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http://dx.doi.org/10.1038/s41396-020-0607-5DOI Listing
http://www.ncbi.nlm.nih.gov/pmc/articles/PMC7174387PMC
May 2020

On the evolution and physiology of cable bacteria.

Proc Natl Acad Sci U S A 2019 09 19;116(38):19116-19125. Epub 2019 Aug 19.

Section for Microbiology & Center for Geomicrobiology, Department of Bioscience, Aarhus University, 8000 Aarhus, Denmark;

Cable bacteria of the family Desulfobulbaceae form centimeter-long filaments comprising thousands of cells. They occur worldwide in the surface of aquatic sediments, where they connect sulfide oxidation with oxygen or nitrate reduction via long-distance electron transport. In the absence of pure cultures, we used single-filament genomics and metagenomics to retrieve draft genomes of 3 marine Electrothrix and 1 freshwater Electronema species. These genomes contain >50% unknown genes but still share their core genomic makeup with sulfate-reducing and sulfur-disproportionating Desulfobulbaceae, with few core genes lost and 212 unique genes (from 197 gene families) conserved among cable bacteria. Last common ancestor analysis indicates gene divergence and lateral gene transfer as equally important origins of these unique genes. With support from metaproteomics of a Electronema enrichment, the genomes suggest that cable bacteria oxidize sulfide by reversing the canonical sulfate reduction pathway and fix CO using the Wood-Ljungdahl pathway. Cable bacteria show limited organotrophic potential, may assimilate smaller organic acids and alcohols, fix N, and synthesize polyphosphates and polyglucose as storage compounds; several of these traits were confirmed by cell-level experimental analyses. We propose a model for electron flow from sulfide to oxygen that involves periplasmic cytochromes, yet-unidentified conductive periplasmic fibers, and periplasmic oxygen reduction. This model proposes that an active cable bacterium gains energy in the anodic, sulfide-oxidizing cells, whereas cells in the oxic zone flare off electrons through intense cathodic oxygen respiration without energy conservation; this peculiar form of multicellularity seems unparalleled in the microbial world.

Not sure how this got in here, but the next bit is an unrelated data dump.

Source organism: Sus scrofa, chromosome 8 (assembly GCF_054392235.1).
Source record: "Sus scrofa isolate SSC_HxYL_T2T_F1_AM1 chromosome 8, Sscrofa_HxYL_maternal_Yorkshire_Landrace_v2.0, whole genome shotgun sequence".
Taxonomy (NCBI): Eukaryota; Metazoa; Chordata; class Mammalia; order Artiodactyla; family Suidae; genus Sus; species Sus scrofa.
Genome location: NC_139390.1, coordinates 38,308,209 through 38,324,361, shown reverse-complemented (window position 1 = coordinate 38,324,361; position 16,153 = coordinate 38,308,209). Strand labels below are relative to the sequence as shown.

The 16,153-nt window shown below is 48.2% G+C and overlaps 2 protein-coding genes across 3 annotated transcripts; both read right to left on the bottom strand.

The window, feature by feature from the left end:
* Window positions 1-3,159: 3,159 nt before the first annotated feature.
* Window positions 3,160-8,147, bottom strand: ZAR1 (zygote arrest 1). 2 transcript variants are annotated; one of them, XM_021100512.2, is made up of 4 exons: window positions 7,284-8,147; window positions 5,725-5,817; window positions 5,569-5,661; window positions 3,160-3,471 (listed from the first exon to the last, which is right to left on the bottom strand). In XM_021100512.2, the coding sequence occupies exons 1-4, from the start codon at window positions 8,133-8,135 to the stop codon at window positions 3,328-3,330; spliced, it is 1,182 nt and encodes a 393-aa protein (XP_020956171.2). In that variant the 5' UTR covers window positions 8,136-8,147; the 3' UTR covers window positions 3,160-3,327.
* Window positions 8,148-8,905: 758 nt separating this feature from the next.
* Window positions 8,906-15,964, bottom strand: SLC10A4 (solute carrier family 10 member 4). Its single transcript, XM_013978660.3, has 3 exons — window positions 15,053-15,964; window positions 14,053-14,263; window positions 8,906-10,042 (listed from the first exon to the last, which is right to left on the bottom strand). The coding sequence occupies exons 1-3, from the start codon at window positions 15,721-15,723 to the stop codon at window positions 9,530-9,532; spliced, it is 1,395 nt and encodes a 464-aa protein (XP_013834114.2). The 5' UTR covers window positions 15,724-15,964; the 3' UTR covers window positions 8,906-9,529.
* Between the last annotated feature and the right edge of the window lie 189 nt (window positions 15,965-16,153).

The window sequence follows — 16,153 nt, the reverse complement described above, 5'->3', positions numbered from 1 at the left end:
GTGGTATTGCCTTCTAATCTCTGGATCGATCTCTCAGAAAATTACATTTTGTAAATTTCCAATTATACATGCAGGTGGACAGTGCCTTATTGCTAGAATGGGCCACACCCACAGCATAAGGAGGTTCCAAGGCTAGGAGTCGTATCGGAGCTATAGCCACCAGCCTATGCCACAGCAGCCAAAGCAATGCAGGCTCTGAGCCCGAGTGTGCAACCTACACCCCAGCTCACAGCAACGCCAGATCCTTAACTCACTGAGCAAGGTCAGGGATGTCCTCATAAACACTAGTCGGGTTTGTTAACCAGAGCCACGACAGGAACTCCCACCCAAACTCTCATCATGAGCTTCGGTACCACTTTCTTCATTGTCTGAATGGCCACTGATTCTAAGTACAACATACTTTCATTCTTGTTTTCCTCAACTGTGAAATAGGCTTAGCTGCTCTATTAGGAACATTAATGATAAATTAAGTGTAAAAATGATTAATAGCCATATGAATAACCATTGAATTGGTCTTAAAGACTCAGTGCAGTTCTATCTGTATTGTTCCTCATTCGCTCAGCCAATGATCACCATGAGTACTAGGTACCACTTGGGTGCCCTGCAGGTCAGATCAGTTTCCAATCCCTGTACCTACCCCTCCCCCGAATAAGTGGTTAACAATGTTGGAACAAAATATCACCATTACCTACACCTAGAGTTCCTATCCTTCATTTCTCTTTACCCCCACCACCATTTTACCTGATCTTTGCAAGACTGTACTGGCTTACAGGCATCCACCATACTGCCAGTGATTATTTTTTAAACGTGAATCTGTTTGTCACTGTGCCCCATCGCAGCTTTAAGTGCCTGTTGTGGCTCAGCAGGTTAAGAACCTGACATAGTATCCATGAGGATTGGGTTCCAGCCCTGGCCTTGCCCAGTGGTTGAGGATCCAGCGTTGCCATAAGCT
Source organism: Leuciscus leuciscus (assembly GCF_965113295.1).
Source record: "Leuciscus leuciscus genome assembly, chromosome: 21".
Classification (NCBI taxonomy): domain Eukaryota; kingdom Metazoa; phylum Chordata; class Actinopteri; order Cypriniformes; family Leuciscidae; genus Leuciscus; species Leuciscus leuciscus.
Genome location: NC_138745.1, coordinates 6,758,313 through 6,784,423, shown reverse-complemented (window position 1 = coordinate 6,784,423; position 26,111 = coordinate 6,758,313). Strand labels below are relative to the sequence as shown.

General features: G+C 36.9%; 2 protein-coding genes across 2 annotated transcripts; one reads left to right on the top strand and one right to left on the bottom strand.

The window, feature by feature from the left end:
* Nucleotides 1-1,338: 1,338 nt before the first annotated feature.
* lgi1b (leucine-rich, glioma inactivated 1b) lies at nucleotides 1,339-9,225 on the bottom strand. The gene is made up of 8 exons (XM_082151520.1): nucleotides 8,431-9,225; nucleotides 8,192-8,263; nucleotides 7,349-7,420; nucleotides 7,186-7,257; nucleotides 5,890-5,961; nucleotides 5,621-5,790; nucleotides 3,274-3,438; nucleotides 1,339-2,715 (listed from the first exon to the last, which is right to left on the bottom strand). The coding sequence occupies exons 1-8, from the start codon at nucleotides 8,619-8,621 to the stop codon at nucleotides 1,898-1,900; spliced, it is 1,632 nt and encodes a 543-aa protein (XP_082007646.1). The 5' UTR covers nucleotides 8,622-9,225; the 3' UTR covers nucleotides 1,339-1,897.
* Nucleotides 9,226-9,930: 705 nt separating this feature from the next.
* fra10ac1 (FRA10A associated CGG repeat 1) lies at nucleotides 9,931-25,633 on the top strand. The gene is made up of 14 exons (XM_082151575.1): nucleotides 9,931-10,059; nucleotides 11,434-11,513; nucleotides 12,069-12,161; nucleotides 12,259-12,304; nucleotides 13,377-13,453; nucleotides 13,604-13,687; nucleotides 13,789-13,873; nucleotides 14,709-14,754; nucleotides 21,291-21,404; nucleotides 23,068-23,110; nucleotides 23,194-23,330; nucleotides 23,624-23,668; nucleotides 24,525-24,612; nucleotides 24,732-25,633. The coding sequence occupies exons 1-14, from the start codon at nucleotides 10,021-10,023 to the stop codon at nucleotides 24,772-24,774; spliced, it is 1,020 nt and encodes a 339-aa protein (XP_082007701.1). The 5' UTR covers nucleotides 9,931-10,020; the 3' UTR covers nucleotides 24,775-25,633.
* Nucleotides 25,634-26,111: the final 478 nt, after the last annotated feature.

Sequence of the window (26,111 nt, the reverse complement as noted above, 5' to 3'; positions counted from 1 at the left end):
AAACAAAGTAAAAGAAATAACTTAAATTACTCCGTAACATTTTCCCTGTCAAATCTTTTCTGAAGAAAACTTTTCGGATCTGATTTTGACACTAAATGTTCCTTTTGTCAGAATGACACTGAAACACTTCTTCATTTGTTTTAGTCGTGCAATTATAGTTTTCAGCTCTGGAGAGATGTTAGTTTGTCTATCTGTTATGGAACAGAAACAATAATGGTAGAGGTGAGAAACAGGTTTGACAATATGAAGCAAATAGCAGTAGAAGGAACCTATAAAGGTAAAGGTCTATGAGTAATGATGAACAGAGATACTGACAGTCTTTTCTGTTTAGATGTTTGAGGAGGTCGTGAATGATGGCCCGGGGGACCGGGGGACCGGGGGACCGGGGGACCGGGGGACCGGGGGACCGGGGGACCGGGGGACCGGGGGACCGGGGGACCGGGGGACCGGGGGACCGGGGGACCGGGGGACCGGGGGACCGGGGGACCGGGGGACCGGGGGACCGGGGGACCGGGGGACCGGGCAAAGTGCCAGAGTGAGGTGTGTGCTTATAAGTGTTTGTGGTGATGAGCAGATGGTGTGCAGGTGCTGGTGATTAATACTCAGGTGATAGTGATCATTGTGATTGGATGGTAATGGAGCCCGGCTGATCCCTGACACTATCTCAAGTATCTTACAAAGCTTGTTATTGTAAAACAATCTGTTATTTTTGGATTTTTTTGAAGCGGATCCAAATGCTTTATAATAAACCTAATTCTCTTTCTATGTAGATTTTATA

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http://dx.doi.org/10.1073/pnas.1903514116DOI Listing
http://www.ncbi.nlm.nih.gov/pmc/articles/PMC6754541PMC
September 2019

Draft Genome Sequence of Bacillus subtilis SB-14, an Antimicrobially Active Isolate from Namibian Social Spiders ().

Microbiol Resour Announc 2019 Jun 20;8(25). Epub 2019 Jun 20.

Department of Bioscience, Section for Microbiology, Aarhus University, Aarhus, Denmark

We present the high-quality draft genome sequence of SB-14, isolated from the Namibian social spider In accordance with its antimicrobial activity, both known and potentially novel antimicrobial biosynthetic gene clusters were identified in the genome of SB-14.
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http://dx.doi.org/10.1128/MRA.00156-19DOI Listing
http://www.ncbi.nlm.nih.gov/pmc/articles/PMC6588362PMC
June 2019

Marine Deep Biosphere Microbial Communities Assemble in Near-Surface Sediments in Aarhus Bay.

Front Microbiol 2019 12;10:758. Epub 2019 Apr 12.